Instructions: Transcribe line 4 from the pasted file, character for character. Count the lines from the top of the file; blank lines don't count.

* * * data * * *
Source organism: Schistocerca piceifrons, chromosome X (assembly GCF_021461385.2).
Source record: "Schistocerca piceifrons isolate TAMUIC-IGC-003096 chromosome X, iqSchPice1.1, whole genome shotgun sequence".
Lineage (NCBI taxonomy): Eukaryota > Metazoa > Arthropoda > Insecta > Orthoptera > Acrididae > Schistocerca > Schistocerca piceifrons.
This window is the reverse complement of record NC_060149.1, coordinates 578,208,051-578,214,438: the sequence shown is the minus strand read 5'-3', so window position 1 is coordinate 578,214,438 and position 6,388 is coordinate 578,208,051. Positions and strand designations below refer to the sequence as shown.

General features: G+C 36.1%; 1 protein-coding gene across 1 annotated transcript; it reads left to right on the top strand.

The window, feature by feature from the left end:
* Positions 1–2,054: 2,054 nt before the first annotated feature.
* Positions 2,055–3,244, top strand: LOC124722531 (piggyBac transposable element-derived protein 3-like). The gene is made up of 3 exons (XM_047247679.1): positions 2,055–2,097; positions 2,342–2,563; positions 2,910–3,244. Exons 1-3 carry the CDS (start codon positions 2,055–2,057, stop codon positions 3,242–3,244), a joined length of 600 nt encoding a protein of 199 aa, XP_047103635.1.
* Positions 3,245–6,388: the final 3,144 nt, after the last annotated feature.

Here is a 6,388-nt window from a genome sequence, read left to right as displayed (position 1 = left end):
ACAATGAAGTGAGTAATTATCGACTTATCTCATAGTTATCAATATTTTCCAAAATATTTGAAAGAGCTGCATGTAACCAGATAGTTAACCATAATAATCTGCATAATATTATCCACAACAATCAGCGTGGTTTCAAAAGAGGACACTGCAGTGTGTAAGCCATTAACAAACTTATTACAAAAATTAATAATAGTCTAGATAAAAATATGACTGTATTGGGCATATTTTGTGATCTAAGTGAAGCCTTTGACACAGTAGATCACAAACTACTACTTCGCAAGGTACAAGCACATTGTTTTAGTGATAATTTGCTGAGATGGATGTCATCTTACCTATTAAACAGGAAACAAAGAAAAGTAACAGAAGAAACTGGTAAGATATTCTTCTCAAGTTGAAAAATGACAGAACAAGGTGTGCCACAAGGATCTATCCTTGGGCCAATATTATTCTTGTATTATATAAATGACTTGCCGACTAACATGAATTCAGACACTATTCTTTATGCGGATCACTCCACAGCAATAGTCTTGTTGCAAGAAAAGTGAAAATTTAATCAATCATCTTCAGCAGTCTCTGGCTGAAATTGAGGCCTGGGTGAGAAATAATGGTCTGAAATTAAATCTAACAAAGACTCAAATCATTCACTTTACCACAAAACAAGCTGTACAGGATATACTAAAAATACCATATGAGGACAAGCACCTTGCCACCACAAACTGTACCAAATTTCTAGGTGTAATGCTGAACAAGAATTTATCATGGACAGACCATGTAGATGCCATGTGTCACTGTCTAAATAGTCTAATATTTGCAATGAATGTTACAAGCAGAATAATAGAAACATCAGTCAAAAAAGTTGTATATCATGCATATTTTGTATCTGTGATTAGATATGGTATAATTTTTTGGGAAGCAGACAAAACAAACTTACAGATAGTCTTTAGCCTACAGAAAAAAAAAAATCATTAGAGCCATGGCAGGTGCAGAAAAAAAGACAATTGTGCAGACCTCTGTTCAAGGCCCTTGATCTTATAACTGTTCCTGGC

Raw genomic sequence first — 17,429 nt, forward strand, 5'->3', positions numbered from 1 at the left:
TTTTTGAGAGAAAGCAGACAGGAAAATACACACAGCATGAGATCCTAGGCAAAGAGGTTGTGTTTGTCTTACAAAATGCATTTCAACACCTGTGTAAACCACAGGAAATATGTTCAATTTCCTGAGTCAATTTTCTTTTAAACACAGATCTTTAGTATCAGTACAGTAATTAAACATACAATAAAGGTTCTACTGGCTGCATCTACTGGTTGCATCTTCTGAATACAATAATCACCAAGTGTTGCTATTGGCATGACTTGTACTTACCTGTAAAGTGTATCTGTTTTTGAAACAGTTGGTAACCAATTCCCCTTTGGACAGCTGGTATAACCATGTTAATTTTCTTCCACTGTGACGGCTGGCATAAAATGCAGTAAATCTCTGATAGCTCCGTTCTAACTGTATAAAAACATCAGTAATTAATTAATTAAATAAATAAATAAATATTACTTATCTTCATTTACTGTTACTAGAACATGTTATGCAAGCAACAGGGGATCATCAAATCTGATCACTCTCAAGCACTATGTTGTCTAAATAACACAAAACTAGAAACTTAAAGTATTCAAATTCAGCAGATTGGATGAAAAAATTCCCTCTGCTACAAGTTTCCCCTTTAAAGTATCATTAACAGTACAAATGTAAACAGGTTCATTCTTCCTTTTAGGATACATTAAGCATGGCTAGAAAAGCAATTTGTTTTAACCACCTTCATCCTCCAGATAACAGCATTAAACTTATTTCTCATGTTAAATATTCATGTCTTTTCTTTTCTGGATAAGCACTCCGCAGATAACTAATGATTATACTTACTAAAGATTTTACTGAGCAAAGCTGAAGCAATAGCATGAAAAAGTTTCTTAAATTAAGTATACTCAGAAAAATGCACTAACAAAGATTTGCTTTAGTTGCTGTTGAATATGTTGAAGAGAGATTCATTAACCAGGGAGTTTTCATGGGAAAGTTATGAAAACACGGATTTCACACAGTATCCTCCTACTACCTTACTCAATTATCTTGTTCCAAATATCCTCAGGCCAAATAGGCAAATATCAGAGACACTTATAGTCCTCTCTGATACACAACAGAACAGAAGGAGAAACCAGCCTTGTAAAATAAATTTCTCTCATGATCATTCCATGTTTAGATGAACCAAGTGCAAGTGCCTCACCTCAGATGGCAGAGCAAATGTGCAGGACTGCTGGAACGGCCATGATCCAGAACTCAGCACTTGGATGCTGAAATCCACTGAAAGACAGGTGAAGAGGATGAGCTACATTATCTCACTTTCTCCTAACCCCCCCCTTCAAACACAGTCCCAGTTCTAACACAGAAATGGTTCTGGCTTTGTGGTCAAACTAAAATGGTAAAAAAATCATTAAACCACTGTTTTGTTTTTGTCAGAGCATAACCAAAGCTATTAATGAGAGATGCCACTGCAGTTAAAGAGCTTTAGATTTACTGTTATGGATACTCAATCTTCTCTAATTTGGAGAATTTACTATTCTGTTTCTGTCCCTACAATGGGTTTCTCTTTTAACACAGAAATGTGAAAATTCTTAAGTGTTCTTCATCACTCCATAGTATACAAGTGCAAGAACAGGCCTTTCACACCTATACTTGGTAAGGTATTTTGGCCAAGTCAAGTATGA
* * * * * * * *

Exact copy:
This window is the reverse complement of record NC_060149.1, coordinates 578,208,051-578,214,438: the sequence shown is the minus strand read 5'-3', so window position 1 is coordinate 578,214,438 and position 6,388 is coordinate 578,208,051. Positions and strand designations below refer to the sequence as shown.